`I want to tell you this
story because I don't want it to get lost.'
She recited the story that had been told to her many times." Not
all of us walked the long walk. Some of us only knew families that did.
I experienced many things as a young woman. I was home alone taking
care of the camp when they came…"
I was standing at
the balcony window of my apartment holding two sheet of paper, a letter
from long ago. I've had the letter for the past seventeen years and
the writing was now becoming barely legible.
My Aunt Betty had written this letter. She would help my grandmother
Nellie and I keep in touch. Nellie did not speak English - much less
read or write it. Nellie would speak and Betty would transcribe the
oration the best way she could. Much of the letter was written matter
of factly and was very descriptive. I didn't know what affect it had
on me until recently.
As a young man I
rarely made it to the reservation. My parents relocated to the city
to make a better life for themselves. They were busy trying to make
in the "white mans world" that they forgot what the reservation
offered. They had suffered the effects of the BIA boarding school systems
that taught more value in progress in the non-native society.
with Nellie was the only ties I had with Native life. Nellie regularly
told me pleasant life stories and the happenings in Navajo Land. However,
this particular letter was different. Nellie's words were filled with
a flared passion that she rarely showed. I knew something was wrong.
I felt the end of something beautiful was coming but I was too young
to understand. Weeks later Nellie passed on. I was heart broken. I lost
a person I loved. I lost what may be my only connection to my people.
I lost my grandma.
This is the last
letter Nellie sent:
"My great-grandmother Hazbaa was a strong woman. She killed two
cavalrymen with their own guns. She was only sixteen when Kit Carson
and his troops were ordered to round up the Dine' people and forced
them to march to Bosque Redondo. Carson went on a killing spree through
out our lands. Many people died on the way. Many families were torn
apart. But Hazbaa was able to keep her family safe from the torturous
walk. This is how she told me and so this is how I'll tell you:
`I want to tell
you this story because I don't want it to get lost.
Not all of us walked the long walk. Some of us only knew families that
did. I experienced many things as a young woman. It was a very hard
time. The Dine' people were being invaded by the white man. Our sheep
herds were not a big as they us to be. Many children did not live more
then a couple weeks after birth.
I was home alone
taking care of the camp when they came…I saw a dust storm coming
from the east. I thought it I had better bring in the meat that was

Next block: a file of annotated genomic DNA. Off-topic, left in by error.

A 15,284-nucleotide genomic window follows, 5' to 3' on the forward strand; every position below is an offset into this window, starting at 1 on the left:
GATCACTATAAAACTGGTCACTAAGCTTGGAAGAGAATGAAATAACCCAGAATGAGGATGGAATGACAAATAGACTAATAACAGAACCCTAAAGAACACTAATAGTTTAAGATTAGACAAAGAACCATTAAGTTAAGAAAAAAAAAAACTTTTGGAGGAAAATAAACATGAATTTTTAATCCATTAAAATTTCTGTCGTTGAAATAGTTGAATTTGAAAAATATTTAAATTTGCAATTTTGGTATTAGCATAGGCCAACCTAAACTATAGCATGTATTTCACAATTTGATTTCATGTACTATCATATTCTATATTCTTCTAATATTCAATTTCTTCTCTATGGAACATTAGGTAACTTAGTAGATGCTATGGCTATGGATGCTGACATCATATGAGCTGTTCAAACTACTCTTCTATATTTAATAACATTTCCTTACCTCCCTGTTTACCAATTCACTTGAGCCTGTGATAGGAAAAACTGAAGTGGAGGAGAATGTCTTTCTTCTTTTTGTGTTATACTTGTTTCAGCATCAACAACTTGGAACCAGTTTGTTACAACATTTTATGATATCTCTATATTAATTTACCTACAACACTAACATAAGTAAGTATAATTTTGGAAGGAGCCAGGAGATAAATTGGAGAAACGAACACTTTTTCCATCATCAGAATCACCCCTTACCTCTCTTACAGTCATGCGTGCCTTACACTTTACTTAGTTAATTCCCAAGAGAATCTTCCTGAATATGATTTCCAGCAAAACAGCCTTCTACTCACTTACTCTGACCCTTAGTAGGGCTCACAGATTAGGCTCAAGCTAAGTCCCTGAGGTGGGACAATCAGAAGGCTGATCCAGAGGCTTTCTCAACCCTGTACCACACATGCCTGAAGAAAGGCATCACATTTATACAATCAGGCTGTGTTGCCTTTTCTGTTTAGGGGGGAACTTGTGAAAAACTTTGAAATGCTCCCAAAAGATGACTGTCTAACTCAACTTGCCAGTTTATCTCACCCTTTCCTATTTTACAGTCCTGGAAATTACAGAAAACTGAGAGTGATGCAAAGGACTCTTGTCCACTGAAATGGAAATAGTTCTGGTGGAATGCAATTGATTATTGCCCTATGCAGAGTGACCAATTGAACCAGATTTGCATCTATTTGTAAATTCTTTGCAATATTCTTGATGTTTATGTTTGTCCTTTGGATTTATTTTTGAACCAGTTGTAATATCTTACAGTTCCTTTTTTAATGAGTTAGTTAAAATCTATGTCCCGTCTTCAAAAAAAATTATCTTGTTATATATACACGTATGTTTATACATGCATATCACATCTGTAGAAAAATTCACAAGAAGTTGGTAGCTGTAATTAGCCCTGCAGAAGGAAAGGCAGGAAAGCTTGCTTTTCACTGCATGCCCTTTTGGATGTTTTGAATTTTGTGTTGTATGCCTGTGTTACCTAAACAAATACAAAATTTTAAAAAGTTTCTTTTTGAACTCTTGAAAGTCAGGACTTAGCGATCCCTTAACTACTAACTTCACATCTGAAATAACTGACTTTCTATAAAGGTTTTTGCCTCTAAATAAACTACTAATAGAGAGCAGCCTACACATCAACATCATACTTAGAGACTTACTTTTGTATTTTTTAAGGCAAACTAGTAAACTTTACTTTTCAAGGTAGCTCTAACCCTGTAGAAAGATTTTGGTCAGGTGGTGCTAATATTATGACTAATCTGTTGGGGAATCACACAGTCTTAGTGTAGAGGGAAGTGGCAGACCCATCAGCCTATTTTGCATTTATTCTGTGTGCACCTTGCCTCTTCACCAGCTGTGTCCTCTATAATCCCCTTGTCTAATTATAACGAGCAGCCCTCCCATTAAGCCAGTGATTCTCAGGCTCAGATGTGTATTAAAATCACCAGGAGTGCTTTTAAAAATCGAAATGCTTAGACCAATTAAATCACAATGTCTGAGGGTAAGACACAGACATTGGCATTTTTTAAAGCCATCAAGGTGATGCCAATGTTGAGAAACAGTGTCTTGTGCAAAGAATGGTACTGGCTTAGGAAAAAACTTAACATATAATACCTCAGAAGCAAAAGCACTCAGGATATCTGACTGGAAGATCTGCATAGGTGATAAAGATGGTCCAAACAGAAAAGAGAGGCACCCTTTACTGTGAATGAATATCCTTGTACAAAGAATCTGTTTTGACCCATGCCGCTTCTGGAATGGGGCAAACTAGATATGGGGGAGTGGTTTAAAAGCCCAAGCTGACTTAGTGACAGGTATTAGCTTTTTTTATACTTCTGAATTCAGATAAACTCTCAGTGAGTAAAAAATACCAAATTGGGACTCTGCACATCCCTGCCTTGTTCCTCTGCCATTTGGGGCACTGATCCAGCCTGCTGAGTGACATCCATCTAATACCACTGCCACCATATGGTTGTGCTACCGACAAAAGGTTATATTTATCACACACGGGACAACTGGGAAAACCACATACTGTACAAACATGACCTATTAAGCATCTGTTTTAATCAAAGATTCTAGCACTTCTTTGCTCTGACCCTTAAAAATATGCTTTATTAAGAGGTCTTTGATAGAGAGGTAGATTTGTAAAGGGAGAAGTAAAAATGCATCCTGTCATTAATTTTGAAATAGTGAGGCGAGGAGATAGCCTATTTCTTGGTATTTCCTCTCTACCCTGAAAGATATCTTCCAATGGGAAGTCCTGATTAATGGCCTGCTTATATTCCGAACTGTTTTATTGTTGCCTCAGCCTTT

hanging to dry before it got covered with dirt. As the cloud got closer
I realized that it was dirt from the trotting of cavalry horses. Scared
I ran off to hide. I knew what they did; they killed that was their
job. Our cousins in the east tell stories so horrifying that it's hard
to imagine people so cruel. Deathly afraid but still I turned and watched
as the Calvary approached closer. Obviously, they were looking for something.
They arrived at the camp and about 45 minutes went by before they left
to the next camp. While they were at my camp they set fire to our home
and supplies. They shoot our lambs that stayed behind for they were
too young to graze. They stole our food and water. I watched as our
livelihood was destroyed without a second thought. I seen these men
act more savage then any Indian I ever met. I stood and watched in shock
and anger. I had so many emotions that I didn't know how to react.
I hid in the bush
and saw two soldiers had remained behind drinking and joking. I don't
know what came over me but I crept closer and as the wind shifted I
smelt there the alcohol from them. One soldier turned away from where
he laid his bayonet-rifle. I sneaked up while he faced the opposite
direction. I saw an opportunity for revenge. It must have been no more
than five seconds that I realized what I was doing and what I had to
do. My thoughts were running wild like when horses fight from being
broken. My sorrow weight, heavy. The future seemed hopeless. What were
we going to do for food or a home? If they do not find us now will they
be back to do more damage. Well my family ever be safe again.
I crept up and in
my anger I drew his bayonet and in a split second I stabbed him. The
other soldier was facing the opposite direction and
I did the same to him when he turned to face the commotion behind him.
After I had killed the two men I went in search to look for my family.
I found them near by and I told them what had happened. I use to wonder
why I did it. It was only the lives of two soldiers. What difference
well that make. They still came back and hurt more of my people. I know
if I didn't fight to protect my family even for that day that I might
as well have let the soldiers find me. It was winter so we hid in at
the summer camp in the mountains till we felt it was safe to return
home. We rebuilt and lived."
Nellie ended her
letter. She said, "Do not forget we are warriors. You well face
many new enemies in the years to come. Always be ready to fight no matter
how small the battle. Do not forget where you come from. Tell your parents
I miss them too and I'll be seeing you soon.